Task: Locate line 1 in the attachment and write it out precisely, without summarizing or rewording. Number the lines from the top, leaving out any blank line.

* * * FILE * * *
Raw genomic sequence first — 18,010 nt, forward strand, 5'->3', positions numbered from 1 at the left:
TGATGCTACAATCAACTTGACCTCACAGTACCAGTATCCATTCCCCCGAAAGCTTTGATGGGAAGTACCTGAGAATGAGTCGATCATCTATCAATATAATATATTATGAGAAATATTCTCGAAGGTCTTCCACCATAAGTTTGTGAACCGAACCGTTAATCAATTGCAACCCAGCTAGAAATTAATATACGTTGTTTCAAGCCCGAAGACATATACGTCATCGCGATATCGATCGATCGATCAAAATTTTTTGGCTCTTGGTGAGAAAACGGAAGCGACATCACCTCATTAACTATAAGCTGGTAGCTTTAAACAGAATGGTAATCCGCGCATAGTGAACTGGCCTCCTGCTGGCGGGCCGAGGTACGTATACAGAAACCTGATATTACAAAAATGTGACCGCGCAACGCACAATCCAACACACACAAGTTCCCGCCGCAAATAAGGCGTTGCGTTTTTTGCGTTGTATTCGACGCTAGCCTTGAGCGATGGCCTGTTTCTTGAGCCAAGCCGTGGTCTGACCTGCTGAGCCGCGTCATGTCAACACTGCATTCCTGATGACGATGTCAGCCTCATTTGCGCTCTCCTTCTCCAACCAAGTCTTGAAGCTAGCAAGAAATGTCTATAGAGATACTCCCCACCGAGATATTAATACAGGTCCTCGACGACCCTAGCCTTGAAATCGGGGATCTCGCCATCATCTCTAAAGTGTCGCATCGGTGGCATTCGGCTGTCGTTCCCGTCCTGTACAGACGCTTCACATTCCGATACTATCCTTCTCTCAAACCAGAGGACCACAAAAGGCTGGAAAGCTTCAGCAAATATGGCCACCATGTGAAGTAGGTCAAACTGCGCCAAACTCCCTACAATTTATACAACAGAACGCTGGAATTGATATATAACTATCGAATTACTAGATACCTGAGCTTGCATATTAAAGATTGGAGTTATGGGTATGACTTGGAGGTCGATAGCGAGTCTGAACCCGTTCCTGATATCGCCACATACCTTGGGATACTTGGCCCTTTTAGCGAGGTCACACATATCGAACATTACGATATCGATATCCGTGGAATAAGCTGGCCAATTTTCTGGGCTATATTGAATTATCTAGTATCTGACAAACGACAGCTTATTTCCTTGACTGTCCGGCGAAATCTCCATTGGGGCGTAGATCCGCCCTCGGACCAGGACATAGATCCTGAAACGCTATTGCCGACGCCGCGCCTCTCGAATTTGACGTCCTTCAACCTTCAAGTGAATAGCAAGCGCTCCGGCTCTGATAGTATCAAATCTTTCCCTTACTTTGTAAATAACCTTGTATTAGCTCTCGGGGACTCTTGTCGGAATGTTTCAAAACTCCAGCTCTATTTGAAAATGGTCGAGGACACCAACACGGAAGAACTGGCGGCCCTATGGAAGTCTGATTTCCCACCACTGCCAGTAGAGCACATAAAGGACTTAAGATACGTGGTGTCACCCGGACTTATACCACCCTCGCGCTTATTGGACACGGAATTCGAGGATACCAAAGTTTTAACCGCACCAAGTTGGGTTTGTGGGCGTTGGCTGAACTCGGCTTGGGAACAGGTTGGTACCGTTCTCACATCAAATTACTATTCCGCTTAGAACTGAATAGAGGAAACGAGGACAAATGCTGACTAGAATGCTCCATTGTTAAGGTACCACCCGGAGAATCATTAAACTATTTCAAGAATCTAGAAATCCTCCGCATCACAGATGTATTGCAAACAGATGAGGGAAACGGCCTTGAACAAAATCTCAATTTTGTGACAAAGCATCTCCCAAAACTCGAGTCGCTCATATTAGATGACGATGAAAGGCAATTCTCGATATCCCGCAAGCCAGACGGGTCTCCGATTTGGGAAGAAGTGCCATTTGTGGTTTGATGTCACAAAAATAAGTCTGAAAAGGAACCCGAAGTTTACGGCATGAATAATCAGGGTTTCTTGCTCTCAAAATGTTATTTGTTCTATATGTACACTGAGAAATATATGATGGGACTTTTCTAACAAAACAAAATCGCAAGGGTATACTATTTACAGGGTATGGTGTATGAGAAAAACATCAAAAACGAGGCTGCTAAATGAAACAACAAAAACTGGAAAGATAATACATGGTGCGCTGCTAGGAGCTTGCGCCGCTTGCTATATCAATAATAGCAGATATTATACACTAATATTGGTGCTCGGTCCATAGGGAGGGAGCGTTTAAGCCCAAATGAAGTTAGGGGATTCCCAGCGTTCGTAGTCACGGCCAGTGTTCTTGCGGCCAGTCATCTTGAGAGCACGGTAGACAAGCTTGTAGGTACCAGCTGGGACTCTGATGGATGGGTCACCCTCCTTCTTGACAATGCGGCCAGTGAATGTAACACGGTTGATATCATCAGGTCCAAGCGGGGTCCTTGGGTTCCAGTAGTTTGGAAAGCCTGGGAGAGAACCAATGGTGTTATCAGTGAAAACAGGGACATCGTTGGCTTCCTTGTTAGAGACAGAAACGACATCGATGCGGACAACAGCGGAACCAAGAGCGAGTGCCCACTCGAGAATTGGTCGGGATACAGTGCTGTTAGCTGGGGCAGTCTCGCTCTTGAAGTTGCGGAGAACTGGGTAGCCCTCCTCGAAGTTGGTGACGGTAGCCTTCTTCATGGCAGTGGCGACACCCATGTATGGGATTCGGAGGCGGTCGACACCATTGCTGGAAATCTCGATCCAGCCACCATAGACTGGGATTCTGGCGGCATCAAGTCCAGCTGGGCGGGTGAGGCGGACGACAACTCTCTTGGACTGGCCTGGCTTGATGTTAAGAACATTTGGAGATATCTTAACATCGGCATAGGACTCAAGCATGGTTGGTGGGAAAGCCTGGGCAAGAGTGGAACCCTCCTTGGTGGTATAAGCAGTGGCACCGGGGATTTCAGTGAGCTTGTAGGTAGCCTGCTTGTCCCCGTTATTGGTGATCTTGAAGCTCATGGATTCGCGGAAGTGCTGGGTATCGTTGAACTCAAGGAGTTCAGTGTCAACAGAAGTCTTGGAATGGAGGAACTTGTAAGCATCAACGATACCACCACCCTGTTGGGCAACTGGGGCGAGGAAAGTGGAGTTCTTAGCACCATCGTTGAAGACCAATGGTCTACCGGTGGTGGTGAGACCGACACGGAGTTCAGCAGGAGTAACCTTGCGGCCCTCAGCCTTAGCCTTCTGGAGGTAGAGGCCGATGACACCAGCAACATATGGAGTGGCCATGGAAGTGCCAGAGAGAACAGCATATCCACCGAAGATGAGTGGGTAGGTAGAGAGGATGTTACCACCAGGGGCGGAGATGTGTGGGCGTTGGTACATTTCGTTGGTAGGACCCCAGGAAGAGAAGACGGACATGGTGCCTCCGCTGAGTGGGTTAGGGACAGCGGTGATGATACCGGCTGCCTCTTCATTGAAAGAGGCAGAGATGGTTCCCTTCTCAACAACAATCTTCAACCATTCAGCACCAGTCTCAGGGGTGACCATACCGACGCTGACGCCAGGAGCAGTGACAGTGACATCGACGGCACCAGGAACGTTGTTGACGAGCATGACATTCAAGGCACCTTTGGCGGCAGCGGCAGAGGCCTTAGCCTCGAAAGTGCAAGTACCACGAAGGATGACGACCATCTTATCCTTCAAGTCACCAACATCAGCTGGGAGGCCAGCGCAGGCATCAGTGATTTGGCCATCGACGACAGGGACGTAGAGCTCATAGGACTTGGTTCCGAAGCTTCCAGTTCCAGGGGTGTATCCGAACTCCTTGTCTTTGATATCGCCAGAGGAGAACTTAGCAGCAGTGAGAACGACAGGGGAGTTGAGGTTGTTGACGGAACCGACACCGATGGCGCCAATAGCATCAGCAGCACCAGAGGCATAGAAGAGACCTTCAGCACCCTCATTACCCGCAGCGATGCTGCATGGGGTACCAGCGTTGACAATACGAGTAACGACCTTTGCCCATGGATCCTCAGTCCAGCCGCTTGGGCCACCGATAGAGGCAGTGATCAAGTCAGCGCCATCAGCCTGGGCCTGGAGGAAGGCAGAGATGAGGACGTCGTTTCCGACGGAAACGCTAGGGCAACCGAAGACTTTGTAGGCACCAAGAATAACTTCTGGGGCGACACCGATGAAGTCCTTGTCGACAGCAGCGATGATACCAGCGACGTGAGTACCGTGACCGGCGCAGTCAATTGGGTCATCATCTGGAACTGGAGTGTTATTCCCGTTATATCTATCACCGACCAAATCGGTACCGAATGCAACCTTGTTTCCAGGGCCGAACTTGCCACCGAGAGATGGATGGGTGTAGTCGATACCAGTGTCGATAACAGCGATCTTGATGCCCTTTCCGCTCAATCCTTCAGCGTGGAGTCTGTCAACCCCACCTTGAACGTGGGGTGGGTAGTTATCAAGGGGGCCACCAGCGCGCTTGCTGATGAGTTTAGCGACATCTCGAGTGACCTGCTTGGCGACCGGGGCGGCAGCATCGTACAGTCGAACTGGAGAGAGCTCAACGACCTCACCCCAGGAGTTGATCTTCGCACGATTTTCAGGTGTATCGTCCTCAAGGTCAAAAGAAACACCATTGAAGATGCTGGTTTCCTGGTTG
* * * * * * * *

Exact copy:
Raw genomic sequence first — 18,010 nt, forward strand, 5'->3', positions numbered from 1 at the left: